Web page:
Steven Soderbergh, USA, 2004
Posted: December 14,
Ah, to be rich, famous, beautiful and in the company of friends.
Ocean's Twelve, the sequel to Steven Soderbergh's 2001 hit remake
Ocean's Eleven, has had
mucho ink spilled about the ridiculous amounts of fun the A-List cast had
over in Europe while making the film. Indeed, it appeared that the
camaraderie that hadn't quite gelled in the first heist yarn was in full
"Rat Pack" form the second time around. Which, if nothing else, hinted at an
entertaining piece of vanity fluff.
Surprisingly, Ocean's Twelve fails to translate the purported good
times to the big screen, offering instead a downtrodden tale of a group of
thieves desperate to save their necks and failing miserably at it. Still,
even though the plot is rendered irrelevant with a too-easy-out ending, it
would have at least been nice to have had a little more wink and a smile
from our chummy powerhouse talents. Cannonball Run II may have been a
stinker, but at least you could tell everyone was in on the gag.
First, the excuse for the film's existence: Bellagio casino owner Terry
Benedict (Andy Garcia) wants the money Danny Ocean (George Clooney) and his
ten cohorts stole from him. If Benedict doesn't get his money back, with
interest, in two weeks, it's curtains for the gang. Since the group can't
pool $160 million plus interest together to appease him, they naturally have
to pull another heist to cover the debt. The U.S. is apparently "too hot"
for the boys to operate in, so it's off to Europe to steal something really
valuable, like, say, a Faberge egg, currently on display in Rome.
So, it's Ocean's Deux: European Vacation -- only not nearly as
entertaining. Obviously, the death threat ratchets up the tension, but it's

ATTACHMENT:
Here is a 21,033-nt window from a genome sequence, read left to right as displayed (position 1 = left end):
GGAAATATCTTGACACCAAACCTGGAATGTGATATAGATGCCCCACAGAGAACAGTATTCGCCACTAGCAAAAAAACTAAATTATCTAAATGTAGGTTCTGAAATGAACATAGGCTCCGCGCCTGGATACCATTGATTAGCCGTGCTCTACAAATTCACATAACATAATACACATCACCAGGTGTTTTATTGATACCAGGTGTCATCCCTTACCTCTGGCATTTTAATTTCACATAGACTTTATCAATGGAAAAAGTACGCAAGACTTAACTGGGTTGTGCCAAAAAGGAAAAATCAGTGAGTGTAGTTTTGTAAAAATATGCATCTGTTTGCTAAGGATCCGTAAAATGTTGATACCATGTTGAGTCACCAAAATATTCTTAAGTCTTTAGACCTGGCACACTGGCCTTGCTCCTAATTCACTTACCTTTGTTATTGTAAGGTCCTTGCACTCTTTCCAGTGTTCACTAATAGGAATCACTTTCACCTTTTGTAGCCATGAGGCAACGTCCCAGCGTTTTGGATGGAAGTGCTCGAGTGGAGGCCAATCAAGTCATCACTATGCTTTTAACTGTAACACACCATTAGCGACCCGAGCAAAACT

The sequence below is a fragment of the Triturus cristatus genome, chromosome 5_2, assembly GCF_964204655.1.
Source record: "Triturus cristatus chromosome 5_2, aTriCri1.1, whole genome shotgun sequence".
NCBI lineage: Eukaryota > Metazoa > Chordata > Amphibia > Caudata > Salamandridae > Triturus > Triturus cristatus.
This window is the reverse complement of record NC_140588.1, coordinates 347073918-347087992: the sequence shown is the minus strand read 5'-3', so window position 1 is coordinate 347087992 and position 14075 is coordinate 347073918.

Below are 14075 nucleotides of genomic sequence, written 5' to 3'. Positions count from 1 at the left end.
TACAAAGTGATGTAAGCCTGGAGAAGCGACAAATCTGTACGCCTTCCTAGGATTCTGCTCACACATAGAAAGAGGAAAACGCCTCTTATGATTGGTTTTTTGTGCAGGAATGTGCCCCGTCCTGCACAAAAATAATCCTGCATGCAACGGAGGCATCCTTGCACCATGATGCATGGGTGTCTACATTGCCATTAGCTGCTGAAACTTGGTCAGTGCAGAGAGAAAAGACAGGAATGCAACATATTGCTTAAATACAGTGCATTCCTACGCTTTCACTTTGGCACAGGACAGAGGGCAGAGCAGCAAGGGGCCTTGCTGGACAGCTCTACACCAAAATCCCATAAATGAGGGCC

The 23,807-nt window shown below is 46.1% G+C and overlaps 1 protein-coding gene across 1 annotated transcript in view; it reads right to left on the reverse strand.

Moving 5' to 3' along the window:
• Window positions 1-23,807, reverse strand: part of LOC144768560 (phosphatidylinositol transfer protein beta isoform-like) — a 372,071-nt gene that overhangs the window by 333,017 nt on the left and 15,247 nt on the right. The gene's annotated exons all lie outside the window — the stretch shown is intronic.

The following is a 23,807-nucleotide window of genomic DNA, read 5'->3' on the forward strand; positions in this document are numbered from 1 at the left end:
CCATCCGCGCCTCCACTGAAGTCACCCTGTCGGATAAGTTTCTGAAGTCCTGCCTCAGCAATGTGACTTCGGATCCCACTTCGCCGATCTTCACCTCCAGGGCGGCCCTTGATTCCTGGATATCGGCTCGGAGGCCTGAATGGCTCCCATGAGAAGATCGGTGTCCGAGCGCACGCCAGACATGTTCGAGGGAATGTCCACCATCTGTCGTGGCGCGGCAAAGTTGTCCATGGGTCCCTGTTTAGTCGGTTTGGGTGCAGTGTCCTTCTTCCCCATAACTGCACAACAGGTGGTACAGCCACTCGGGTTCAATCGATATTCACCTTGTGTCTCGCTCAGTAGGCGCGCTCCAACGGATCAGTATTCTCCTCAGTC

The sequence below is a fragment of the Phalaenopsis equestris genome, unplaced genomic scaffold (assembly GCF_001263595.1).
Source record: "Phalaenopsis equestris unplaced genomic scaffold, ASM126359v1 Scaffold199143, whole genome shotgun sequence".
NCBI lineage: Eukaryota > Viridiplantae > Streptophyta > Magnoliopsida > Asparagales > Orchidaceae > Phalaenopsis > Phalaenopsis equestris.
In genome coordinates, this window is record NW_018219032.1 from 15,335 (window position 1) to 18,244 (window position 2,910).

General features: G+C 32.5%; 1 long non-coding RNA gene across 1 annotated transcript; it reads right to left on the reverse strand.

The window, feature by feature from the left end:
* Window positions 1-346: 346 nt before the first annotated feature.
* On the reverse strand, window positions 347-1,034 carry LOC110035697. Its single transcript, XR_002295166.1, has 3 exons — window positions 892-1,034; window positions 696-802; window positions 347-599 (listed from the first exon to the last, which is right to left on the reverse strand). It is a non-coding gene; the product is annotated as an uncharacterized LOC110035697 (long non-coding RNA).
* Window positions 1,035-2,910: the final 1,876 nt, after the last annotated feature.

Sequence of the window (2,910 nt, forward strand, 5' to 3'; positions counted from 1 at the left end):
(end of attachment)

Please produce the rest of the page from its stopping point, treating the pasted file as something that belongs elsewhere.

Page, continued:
not really all that palpable. Benedict acts more like an irritable bank loan
manager than a mob tough. He sits at his desk, smokes expensive stogies and
patiently waits for his money. Further, allowing the Ocean gang to leave the
country for parts unknown isn't really the smartest move to make. But this
isn't a film that's supposed to make sense. It's intended to be a megawatt
"name that star" thrill ride.
Soderbergh doesn't help matters any by utilizing the rapid-zoom surveillance
film style seen in his award-winning Traffic. And the usually jocular
Clooney and wry Brad Pitt (returning as co-ringleader Rusty Ryan) play their
parts far too straight. Matt Damon is slightly better, bringing a comic
over-earnestness to his budding criminal mastermind Linus Caldwell. But gags
that might have seemed cheekily cool and metafictional on paper instead come
across as too self-consciously self-absorbed. Case in point: Having Danny's
wife Tess (Julia Roberts) pretend to be famous movie star Julia Roberts
during the egg's heist. Bruce Willis' embarrassingly manufactured cameo only
adds to the lame silliness of the scene.
And the points where Ocean's Twelve teases at campy possibility are
sadly underplayed. Vincent Cassel's amusingly named Night Fox (where's
Spider-Man when you need him?) is a bored aristocrat and self-proclaimed
world's greatest thief who challenges Ocean and company to a Faberge
egg-stealing contest. If he wins, well, they die, and he really will
be the world's greatest thief. If they win, he pays off their debt. (How
convenient.) Sure, it's ridiculous, but with a plot this loopy, it actually
could have been great fun.
But we never get nearly enough Night Fox (shots of him doing power aerobics
just don't cut it) and way too much time with the real justification for the
movie's existence: Catherine Zeta-Jones, playing a Europol agent determined
to catch Ocean and crew. Why? Well, because they're crooks, but more
importantly, because she's Ryan's former flame, and her father was a
legendary thief who (allegedly) died in jail. Thus, rather than Night Fox
and Danny Ocean trying to outwit one another, we get Ryan trying to reunite
Zeta-Jones' character with long lost daddy. Yes, folks, it's that contrived.
Ocean's Twelve is less fun than the tabloids and rumor mills have led
the general populace to believe. So the question is, why does it exist at
all? Well, if it does anything like the first film's box office, the team
will be able to pay off its Bellagio debt and even put a down payment on
Ocean's 13: Baker's Dozen. Consider our collective breath sufficiently
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